To overcome these and other disadvantages of the prior art, it is an object of the present invention to provide an inexpensive and effective comfortable, absorbent and deodorizing material that is useful as an animal bedding or stall floor lining material. It is a further object of the invention to provide such a material that is essentially dust free and inhibits the production of ammonia and reduces the unpleasant odor in areas where animals are housed. It is still a further object of the present invention to provide an efficient method of mass producing an animal bedding material composition having superior ammonia and odor reduction properties. It is still a further object of the invention to provide a stall floor covering composition which when soiled with animal waste provides a rapidly biodegradable fertilizer with high nitrogen content ready for immediate application by agricultural growers.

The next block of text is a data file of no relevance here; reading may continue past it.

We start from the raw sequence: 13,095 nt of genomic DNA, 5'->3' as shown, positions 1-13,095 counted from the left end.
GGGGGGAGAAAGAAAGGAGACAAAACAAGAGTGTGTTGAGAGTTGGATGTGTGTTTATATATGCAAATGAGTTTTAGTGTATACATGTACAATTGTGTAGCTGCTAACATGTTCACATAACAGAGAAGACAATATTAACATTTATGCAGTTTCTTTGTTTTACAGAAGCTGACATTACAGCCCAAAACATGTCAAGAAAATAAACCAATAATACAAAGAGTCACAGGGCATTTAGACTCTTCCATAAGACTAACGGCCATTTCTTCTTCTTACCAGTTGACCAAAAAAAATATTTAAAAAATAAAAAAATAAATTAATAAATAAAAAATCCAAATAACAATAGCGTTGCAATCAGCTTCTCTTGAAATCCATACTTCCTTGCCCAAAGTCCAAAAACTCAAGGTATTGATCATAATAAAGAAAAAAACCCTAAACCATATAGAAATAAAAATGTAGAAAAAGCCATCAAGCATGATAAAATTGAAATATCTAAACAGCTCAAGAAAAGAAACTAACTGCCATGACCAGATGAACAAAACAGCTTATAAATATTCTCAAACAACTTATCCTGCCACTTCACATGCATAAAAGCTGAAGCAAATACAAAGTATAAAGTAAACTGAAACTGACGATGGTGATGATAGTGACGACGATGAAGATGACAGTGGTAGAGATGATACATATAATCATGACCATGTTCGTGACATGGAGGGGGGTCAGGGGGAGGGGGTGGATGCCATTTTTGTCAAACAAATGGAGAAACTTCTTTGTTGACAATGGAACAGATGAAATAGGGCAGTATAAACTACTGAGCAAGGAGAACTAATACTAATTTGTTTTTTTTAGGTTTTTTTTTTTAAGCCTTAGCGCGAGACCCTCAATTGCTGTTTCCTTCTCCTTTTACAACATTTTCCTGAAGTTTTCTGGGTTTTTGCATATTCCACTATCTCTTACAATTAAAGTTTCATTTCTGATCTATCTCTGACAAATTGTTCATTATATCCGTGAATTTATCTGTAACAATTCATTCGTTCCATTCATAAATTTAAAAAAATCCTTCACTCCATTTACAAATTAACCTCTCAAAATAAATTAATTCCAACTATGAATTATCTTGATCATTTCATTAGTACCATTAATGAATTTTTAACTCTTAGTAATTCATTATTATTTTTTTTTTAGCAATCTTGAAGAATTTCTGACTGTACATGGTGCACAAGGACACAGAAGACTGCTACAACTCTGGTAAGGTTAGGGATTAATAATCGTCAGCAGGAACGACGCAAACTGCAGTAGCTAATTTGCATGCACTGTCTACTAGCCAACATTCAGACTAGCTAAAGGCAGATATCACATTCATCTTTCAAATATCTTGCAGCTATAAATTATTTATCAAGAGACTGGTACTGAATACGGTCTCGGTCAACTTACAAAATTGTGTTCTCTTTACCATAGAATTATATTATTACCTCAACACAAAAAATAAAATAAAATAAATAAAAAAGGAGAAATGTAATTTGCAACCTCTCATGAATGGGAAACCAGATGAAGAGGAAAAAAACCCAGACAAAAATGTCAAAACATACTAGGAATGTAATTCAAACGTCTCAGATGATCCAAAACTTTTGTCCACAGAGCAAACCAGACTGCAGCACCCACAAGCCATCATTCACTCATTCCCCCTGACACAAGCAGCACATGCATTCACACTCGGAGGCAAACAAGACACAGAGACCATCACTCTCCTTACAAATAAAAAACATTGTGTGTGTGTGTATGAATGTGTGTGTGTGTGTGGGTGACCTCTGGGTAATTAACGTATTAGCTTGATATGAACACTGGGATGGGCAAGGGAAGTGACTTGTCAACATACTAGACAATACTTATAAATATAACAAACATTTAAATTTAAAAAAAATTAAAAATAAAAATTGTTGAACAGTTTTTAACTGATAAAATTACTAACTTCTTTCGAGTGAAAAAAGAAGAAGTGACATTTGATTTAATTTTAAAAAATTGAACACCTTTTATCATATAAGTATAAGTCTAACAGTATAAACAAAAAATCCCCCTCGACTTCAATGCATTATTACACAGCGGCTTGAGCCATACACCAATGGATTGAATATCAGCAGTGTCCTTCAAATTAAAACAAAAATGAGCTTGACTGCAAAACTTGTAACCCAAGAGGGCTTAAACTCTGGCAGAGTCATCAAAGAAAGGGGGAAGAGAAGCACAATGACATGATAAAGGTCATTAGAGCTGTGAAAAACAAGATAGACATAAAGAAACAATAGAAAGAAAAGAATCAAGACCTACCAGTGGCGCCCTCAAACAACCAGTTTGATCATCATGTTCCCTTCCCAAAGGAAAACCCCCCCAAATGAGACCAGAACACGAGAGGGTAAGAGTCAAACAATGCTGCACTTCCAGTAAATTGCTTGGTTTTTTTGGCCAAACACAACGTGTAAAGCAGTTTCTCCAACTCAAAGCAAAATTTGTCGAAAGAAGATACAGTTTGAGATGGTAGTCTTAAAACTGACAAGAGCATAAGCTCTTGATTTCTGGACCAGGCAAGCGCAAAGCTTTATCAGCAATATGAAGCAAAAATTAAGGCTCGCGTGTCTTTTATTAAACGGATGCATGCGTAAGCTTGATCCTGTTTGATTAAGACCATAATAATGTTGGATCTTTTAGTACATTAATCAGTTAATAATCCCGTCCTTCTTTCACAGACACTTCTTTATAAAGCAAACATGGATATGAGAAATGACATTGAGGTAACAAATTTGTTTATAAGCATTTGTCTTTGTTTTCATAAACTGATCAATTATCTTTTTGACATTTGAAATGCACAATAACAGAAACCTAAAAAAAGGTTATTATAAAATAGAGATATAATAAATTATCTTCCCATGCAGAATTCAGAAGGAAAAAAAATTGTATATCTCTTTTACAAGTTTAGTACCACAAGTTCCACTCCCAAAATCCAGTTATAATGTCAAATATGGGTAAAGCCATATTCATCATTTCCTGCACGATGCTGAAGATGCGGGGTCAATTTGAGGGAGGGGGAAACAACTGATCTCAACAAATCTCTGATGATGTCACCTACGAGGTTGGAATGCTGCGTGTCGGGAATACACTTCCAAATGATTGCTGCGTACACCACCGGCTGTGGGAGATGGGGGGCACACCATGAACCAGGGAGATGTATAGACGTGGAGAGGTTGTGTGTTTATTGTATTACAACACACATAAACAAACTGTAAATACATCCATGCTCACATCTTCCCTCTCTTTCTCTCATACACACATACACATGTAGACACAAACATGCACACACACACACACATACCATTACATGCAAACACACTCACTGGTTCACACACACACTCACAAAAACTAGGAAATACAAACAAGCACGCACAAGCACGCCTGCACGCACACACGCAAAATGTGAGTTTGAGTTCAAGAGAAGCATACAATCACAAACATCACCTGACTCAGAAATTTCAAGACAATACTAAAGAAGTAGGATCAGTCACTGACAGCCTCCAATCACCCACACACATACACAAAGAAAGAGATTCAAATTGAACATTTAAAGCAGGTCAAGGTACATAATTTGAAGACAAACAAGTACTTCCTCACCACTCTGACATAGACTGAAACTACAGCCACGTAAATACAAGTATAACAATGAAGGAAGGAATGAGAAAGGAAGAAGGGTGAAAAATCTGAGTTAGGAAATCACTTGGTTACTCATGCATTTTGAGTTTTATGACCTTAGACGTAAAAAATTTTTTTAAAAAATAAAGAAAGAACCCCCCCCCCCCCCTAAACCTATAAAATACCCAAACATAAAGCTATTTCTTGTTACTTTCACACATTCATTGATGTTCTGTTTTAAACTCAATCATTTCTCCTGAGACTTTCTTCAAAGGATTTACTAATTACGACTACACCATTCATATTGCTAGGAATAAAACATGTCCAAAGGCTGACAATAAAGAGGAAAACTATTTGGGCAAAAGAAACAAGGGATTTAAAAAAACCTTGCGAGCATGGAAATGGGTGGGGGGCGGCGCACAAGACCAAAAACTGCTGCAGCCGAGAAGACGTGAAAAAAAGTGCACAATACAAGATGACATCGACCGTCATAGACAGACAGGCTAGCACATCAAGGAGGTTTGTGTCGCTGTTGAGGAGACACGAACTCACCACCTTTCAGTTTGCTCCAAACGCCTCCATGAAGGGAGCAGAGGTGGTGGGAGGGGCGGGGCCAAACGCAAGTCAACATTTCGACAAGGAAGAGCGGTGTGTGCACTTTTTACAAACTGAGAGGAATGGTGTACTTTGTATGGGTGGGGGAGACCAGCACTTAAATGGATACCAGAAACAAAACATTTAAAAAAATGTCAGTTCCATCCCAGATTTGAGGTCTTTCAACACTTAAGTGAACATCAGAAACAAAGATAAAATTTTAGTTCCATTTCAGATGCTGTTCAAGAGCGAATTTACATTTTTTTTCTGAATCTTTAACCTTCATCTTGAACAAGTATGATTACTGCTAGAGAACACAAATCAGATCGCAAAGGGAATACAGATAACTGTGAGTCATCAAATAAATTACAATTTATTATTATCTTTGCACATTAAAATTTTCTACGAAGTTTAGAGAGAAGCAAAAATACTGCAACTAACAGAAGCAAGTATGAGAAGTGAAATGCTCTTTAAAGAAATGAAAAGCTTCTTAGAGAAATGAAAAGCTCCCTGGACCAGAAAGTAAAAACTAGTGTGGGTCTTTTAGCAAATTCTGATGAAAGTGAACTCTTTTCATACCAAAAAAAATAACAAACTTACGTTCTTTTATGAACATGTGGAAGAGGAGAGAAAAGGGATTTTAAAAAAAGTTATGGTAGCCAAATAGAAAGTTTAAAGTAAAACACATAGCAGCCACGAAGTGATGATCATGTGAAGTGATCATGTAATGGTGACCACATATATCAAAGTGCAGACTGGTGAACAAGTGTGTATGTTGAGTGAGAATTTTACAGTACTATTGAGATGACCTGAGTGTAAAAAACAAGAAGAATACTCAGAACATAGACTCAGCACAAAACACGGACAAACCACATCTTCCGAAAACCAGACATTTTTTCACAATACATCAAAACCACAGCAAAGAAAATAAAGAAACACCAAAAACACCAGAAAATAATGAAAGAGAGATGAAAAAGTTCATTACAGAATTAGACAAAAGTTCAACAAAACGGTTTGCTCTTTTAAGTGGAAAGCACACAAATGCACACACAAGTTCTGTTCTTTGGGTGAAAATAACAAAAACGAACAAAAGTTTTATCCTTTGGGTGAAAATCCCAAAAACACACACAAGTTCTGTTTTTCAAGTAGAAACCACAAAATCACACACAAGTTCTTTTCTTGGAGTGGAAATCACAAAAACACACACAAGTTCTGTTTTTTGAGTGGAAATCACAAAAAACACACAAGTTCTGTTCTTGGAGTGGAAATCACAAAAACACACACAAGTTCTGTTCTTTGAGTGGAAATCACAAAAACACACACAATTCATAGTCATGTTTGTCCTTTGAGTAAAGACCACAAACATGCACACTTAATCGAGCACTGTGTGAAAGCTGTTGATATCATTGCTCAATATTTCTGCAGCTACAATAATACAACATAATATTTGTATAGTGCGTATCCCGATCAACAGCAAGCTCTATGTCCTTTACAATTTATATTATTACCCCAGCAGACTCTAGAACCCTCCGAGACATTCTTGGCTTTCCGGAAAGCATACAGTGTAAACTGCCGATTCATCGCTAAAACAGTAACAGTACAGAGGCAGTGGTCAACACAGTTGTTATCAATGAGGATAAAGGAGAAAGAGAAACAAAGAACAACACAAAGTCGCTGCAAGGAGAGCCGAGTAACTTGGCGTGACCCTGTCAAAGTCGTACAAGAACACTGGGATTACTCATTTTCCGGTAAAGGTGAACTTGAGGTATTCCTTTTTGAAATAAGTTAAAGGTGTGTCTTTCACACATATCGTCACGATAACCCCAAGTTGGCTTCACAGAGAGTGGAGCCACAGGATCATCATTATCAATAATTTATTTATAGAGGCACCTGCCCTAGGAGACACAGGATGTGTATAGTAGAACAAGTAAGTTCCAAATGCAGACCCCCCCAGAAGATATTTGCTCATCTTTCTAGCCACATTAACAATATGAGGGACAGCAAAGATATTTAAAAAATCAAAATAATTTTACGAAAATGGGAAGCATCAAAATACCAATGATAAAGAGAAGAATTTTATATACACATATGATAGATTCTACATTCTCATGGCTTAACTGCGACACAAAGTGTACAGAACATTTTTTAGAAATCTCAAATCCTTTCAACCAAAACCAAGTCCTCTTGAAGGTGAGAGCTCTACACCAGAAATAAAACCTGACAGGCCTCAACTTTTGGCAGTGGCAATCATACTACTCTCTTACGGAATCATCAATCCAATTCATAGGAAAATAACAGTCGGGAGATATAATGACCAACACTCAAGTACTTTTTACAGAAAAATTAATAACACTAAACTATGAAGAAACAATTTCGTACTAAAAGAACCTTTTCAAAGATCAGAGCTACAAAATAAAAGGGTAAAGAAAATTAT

The present invention is directed to an improved animal bedding material having superior cushioning properties and ammonia and odor reduction function. In the preferred embodiment of the invention, the animal bedding material is comprised of strips or pieces of shredded corrugated cardboard combined with an ion exchange agent. The ion exchange agent may be an ammonia adsorbent material in powderized form. The strips of corrugated cardboard are formed by cutting sheets of cardboard into strips so that the corrugations between parallel outer panels remain intact. The strips or pieces are then mixed with the ion exchange agent so that it is distributed on the outer and inner surfaces of the cardboard strips and inside the corrugations of the cardboard. The corrugated air-containing structure of the cardboard pieces provides cushioning and shock absorption which relieves stress on animal hooves and legs, and promotes healing of lame animals without the need for expensive alternate stall flooring such as rubber mats.